Table of Contents:
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Psychoanalysis enjoys a rich history of development beginning with the original descriptions of Sigmund Freud and numerous refinements over the ensuing decades of the 20th century. No single volume could begin to delve into that history with any success and thus editorial teams must struggle with what they feel is most appropriate for their publication. In Textbook of Psychoanalysis 2nd Edition the editorial team of Gabbard et al. made the decision to slightly narrow the focus from which the first edition was written and concentrate more on the early American tradition of psychoanalytic theory. By doing so they necessarily limited the stream of viewpoints on which psychoanalysis is built, but more importantly they allowed for a more cohesive work to take shape. This is not to say that major influences from other continents are completely omitted. On the contrary, they are well represented when doing so is imperative for understanding a concept.
A simple glance at the table of contents will give the reader a quick sense of just how pervasive psychoanalytic theory is in popular culture. There is an entire series of chapters outlining how psychoanalysis informs creative outlets such as film and music. These are important applications of the ideas behind, for example, how a musician or actor develops. Through this we get a sense of the myriad ways in which psychoanalysis can be “used” outside of the clinic. This can be considered one of the overriding themes of the book beyond the thorough introduction to the “core concepts” given in the first several chapters.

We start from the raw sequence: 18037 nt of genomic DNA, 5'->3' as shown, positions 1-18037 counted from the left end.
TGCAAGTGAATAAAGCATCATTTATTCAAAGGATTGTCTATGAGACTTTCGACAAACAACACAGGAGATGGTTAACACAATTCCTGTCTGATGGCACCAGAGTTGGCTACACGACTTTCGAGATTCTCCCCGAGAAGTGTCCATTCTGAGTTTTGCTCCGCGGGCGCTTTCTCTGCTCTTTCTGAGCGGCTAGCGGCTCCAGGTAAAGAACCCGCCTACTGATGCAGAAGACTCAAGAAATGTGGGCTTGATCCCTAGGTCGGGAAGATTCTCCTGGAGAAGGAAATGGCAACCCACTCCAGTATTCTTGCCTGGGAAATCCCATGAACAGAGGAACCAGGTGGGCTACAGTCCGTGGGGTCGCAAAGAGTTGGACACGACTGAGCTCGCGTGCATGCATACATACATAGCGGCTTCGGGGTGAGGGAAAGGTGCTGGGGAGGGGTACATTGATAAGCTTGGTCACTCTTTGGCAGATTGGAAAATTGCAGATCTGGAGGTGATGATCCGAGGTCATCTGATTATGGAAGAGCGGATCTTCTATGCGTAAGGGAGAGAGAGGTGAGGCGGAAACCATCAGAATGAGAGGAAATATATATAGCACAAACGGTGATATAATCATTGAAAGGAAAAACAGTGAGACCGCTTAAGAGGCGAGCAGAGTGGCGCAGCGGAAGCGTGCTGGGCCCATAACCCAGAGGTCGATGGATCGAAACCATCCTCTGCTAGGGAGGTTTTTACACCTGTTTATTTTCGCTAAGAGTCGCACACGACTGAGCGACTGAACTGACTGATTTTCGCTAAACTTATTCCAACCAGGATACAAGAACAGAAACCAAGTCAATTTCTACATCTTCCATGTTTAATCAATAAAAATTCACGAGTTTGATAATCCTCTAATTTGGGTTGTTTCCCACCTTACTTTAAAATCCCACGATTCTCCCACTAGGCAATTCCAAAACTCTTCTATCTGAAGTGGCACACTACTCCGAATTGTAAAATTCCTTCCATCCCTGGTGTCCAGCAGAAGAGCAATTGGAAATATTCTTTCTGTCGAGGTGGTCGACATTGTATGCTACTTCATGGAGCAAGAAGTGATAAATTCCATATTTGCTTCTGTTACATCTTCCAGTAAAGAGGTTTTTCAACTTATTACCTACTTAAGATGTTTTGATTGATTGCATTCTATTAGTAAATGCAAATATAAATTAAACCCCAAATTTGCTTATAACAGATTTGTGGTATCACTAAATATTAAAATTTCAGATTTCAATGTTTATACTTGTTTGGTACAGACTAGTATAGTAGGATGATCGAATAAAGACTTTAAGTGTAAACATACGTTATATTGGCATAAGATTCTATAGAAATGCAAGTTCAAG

In terms of the basics of psychoanalytic theory, there is a particularly effective chapter on the theory of motivations. The author of this chapter did an excellent job in separating out the competing influences on motivation and discussing conflicts between motivations. This is truly a foundational chapter, which if done poorly would certainly have left many readers unsure of how concepts fit together in discussions with more complex overtones.